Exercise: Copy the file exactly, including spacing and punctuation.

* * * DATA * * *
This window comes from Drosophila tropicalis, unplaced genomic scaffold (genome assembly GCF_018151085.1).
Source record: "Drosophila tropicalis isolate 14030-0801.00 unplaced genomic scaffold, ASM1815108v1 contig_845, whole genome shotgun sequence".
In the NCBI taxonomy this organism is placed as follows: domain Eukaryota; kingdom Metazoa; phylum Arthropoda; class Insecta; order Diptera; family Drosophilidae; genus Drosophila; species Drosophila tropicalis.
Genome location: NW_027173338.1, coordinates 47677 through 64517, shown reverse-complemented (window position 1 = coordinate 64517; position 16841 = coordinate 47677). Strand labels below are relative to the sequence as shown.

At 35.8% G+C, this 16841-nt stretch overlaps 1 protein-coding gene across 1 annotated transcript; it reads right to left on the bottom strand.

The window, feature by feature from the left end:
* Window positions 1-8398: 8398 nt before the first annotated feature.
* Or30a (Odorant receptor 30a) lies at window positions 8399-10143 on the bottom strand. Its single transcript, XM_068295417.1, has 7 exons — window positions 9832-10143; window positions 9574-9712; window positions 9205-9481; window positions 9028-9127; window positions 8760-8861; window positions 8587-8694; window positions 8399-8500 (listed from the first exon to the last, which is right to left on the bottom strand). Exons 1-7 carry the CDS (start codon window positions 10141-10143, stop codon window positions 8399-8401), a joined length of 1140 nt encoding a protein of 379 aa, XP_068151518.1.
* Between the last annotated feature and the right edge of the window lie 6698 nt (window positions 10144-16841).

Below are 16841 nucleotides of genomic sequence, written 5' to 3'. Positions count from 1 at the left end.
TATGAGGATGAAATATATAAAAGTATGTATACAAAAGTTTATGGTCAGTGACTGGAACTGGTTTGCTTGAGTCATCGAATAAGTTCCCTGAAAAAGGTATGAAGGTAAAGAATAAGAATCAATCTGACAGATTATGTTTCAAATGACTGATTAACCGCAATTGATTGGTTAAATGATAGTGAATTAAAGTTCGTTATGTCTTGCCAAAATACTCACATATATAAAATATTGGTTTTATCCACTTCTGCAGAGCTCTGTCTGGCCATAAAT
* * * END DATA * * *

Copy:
This window comes from Drosophila tropicalis, unplaced genomic scaffold (genome assembly GCF_018151085.1).
Source record: "Drosophila tropicalis isolate 14030-0801.00 unplaced genomic scaffold, ASM1815108v1 contig_845, whole genome shotgun sequence".
In the NCBI taxonomy this organism is placed as follows: domain Eukaryota; kingdom Metazoa; phylum Arthropoda; class Insecta; order Diptera; family Drosophilidae; genus Drosophila; species Drosophila tropicalis.
Genome location: NW_027173338.1, coordinates 47677 through 64517, shown reverse-complemented (window position 1 = coordinate 64517; position 16841 = coordinate 47677). Strand labels below are relative to the sequence as shown.

At 35.8% G+C, this 16841-nt stretch overlaps 1 protein-coding gene across 1 annotated transcript; it reads right to left on the bottom strand.

The window, feature by feature from the left end:
* Window positions 1-8398: 8398 nt before the first annotated feature.
* Or30a (Odorant receptor 30a) lies at window positions 8399-10143 on the bottom strand. Its single transcript, XM_068295417.1, has 7 exons — window positions 9832-10143; window positions 9574-9712; window positions 9205-9481; window positions 9028-9127; window positions 8760-8861; window positions 8587-8694; window positions 8399-8500 (listed from the first exon to the last, which is right to left on the bottom strand). Exons 1-7 carry the CDS (start codon window positions 10141-10143, stop codon window positions 8399-8401), a joined length of 1140 nt encoding a protein of 379 aa, XP_068151518.1.
* Between the last annotated feature and the right edge of the window lie 6698 nt (window positions 10144-16841).

Below are 16841 nucleotides of genomic sequence, written 5' to 3'. Positions count from 1 at the left end.
TATGAGGATGAAATATATAAAAGTATGTATACAAAAGTTTATGGTCAGTGACTGGAACTGGTTTGCTTGAGTCATCGAATAAGTTCCCTGAAAAAGGTATGAAGGTAAAGAATAAGAATCAATCTGACAGATTATGTTTCAAATGACTGATTAACCGCAATTGATTGGTTAAATGATAGTGAATTAAAGTTCGTTATGTCTTGCCAAAATACTCACATATATAAAATATTGGTTTTATCCACTTCTGCAGAGCTCTGTCTGGCCATAAAT